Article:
Perhaps summing up his position, one historian writes, “What counted, in particular, was the conscious cultivation of the embryonic elements of socialism prior to the seizure of revolution. In Bogdanov’s words, ‘Socialist development will be crowned with socialist revolution.’” 
This is not our conception at all. We fight for the maximum political and cultural development of our own forces and the widest possible section of the working class. That is why we are here. That is what we do every day. We cede to no one the responsibility for constructing an international socialist culture. We fight for a party with the largest possible membership, periphery and influence.
We understand, however, that the political process is objectively driven. We are here, notwithstanding all the individual paths by which we arrived at this location, for definite historical and social reasons. Socialism comes into existence as a movement, as an ideology, because of the irreconcilable contradictions of capitalism and the reflection of those contradictions in the minds of the greatest thinkers.
There is not an ounce of fatalism in our approach, but we recognize that capitalism and its crisis do the lion’s share of the work. The task of humanity, as Lenin explained, is to comprehend the objective logic of economic evolution so that we are able to adapt our consciousness to this reality “in as definite, clear and critical a fashion as possible.” 
This is very far removed from Bogdanov’s desperate project of socially, culturally and morally renovating the working class. In the end, such intellectuals, and we have our own share of neo-utopians, semi-idealists and muddleheads today, weigh up the working class and always find it lacking.
Such views were common in the New Left and associated cultural circles in the US (and elsewhere) in the 1960s and 1970s. This notion, that the working class is inevitably unprepared for or even unworthy of its revolutionary role, is profoundly reactionary and antithetical to the historical materialist approach. We work toward the cultural and moral improvement of the population; no doubt, a significant change in mood is indispensable for socialism to take deep root. But one must have a sense of historical proportion. There are definite limits, produced by the objective facts of life under capitalism, to that process.
The working class, because of its exploited and oppressed condition, because it is propertyless and culturally deprived, does not come forward politically as one. There are more advanced layers; our party finds support within those layers. Other layers will be sympathetic, but not active. Still others will remain more or less neutral. Others, in the minority, the most backward, will be actively hostile.
The development of the economic and political catastrophe of capitalism will propel masses of people into struggle. Everything then depends on the existence of Marxist cadres who can politically educate and prepare the most advanced sections of the working population for the struggle for power. We insist that an objective impulse to social revolution exists and we base our activity on that.
To Marx, in the German Ideology, “communist consciousness” was a product of the social revolution, not its prerequisite: “Both for the production on a mass scale of this communist consciousness, and for the success of the cause itself, the alteration of men on a mass scale is necessary, an alteration which can take place only in a practical movement, a revolution; this revolution is necessary, therefore, not only because the ruling class cannot be overthrown in any other way, but also because the class overthrowing it can only in a revolution succeed in ridding itself of all the muck of ages and become fit to found society anew.”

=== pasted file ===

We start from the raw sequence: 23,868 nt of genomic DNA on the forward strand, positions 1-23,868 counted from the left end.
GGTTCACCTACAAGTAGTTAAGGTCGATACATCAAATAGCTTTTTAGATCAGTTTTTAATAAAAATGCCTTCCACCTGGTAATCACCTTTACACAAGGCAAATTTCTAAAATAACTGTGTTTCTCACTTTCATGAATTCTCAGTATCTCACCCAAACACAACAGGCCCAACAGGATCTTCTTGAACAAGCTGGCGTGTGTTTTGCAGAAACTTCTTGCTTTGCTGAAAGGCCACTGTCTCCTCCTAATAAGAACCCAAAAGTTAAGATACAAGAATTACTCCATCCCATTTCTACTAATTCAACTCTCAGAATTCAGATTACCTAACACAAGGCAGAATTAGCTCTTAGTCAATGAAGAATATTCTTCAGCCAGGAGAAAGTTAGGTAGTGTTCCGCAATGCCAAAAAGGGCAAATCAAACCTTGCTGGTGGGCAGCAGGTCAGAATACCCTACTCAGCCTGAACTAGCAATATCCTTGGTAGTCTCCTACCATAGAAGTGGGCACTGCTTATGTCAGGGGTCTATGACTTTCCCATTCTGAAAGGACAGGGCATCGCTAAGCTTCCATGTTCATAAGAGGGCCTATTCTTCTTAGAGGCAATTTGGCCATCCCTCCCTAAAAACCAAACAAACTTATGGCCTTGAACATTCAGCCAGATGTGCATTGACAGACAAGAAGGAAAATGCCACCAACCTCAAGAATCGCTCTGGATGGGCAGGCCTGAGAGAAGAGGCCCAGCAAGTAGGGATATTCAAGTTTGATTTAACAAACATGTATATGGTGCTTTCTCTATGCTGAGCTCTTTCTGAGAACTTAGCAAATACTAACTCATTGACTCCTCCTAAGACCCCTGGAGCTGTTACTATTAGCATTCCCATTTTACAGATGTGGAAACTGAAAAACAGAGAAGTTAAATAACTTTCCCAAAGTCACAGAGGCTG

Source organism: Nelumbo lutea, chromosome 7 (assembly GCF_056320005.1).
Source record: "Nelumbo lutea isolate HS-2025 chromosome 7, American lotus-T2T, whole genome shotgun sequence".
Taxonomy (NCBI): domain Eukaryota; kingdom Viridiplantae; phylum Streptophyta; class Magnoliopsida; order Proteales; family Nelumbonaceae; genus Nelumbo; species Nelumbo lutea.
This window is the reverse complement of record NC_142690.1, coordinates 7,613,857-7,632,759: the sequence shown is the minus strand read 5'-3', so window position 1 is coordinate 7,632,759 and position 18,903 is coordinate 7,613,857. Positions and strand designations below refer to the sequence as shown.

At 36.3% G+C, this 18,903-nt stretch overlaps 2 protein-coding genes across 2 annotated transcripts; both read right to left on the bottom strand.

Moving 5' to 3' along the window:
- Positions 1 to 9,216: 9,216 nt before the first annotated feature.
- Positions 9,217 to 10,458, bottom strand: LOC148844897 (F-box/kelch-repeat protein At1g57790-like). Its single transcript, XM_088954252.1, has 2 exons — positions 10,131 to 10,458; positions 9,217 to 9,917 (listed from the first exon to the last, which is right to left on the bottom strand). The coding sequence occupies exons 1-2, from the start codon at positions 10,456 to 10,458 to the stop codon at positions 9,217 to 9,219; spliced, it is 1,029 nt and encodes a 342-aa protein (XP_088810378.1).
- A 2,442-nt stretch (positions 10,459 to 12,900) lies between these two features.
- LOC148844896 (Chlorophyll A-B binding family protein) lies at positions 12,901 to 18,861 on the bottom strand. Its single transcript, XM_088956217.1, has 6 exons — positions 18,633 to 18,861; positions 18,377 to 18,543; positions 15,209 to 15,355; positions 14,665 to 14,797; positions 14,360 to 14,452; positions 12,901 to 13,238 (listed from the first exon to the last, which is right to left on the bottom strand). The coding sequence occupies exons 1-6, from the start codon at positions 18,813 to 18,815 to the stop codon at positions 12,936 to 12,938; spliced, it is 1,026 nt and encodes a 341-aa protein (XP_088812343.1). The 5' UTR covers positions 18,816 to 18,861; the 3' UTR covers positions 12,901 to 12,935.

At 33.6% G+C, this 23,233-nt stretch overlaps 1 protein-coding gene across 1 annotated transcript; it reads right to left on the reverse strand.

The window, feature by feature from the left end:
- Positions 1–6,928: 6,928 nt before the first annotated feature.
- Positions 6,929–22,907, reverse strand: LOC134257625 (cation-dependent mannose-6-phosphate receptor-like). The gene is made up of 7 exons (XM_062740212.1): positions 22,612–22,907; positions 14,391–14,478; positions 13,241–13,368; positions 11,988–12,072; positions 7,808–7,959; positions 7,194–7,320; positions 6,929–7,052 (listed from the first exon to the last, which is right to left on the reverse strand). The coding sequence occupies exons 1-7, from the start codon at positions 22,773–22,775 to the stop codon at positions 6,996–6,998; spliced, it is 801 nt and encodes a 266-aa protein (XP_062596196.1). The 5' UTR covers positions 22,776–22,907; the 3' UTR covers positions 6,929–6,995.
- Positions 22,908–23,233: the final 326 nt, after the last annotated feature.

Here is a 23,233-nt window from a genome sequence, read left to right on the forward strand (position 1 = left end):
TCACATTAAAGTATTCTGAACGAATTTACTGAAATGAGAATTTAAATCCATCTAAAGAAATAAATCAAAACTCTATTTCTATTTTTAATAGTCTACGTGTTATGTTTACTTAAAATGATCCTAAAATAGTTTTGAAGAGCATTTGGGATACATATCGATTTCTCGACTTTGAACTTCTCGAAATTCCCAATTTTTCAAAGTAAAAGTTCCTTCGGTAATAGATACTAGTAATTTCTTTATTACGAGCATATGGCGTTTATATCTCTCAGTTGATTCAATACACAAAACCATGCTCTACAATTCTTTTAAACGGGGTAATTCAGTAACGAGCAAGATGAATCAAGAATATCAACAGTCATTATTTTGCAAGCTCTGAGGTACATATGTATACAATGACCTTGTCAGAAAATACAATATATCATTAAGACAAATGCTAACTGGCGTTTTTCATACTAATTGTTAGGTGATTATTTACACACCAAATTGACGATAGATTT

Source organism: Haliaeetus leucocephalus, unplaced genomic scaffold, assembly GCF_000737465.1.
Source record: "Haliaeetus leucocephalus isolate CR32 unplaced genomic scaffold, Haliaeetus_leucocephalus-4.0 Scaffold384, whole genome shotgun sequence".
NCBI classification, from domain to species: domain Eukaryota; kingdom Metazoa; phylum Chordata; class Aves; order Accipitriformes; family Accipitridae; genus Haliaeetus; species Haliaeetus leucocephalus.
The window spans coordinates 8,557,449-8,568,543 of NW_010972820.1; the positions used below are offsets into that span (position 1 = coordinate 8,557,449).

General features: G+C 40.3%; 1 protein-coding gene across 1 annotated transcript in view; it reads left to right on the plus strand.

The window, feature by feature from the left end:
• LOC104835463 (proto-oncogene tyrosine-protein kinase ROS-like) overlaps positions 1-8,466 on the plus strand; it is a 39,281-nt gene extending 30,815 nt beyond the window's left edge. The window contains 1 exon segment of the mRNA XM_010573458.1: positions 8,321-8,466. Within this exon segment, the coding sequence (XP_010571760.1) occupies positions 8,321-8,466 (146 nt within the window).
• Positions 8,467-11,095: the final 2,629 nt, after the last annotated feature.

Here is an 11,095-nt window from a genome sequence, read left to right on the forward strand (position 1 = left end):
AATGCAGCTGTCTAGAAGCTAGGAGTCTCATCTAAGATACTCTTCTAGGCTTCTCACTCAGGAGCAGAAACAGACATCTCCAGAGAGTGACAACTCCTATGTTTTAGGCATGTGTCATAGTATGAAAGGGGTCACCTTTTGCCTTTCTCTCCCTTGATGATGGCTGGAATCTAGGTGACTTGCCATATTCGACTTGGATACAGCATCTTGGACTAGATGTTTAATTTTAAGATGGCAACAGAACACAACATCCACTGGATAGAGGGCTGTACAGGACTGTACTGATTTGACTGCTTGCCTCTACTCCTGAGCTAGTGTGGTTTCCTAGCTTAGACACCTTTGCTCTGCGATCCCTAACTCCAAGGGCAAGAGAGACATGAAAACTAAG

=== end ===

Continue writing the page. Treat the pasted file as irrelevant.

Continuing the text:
In 1932 Trotsky explained to a French writer: “Those who speak of proletarian literature, counterposing it to bourgeois literature, evidently have in mind not several works but a totality of artistic creation that, to their way of thinking, constitutes an element of a new, ‘proletarian’ culture.... If capitalism offered such possibilities to the proletariat, it would no longer be capitalism. There would no longer be any reason to overthrow it.
“To portray a new, proletarian culture within the confines of capitalism is to be a reformist utopian, to believe that capitalism offers an unlimited perspective of improvement.
“The task of the proletariat is not to create a new culture within capitalism, but rather to overthrow capitalism for a new culture.” 
So we have the historical materialist view, with its emphasis on the objective impulse to revolution, vs. the subjectivist view, which begins with consciousness, the moral condition of the working class. What the adherents of the latter are really talking about is sorting out family relations and the sex lives of the population—in other words, everyone must be liberated from all neuroses and repression before a revolution is possible.
A blow-by-blow account of the rise and fall of the Proletcult movement, founded on the eve of the October Revolution, would be inappropriate. In any event, the organization as an organization is not of the most exceptional importance.
Lenin and other leading Bolsheviks were prepared, in the early days of the revolution, to give Bogdanov and his co-thinkers the benefit of the doubt. The old political-philosophical differences had lost some of their immediacy. In any event, the regime was strapped, engaged in fighting a bloody civil war. Here was an organization ostensibly dedicated, and no doubt sincerely, in its own fashion, to the education of the working class.
The Proletcult movement was, in the first place, supported and promoted by the Bolsheviks. The organization opened workshops, studios, theaters, classes. It was granted semi-official status as an organization for the education of the working class. If it dedicated itself to literacy, to adult education, to matters as elementary as proper hygiene, to teaching the classics, to encouraging workers’ self-expression and self-confidence...
Alas, this was not good enough for Bogdanov and his co-thinkers—they had something far grander in mind. Wishing away the extremely backward conditions in the new workers’ state, or ignoring them, a Proletcult resolution declared: “We are immediate socialists. We affirm that the proletariat must now, immediately, create for itself socialist forms of thought, feeling and daily life, independent of the relations and combinations of political forces.”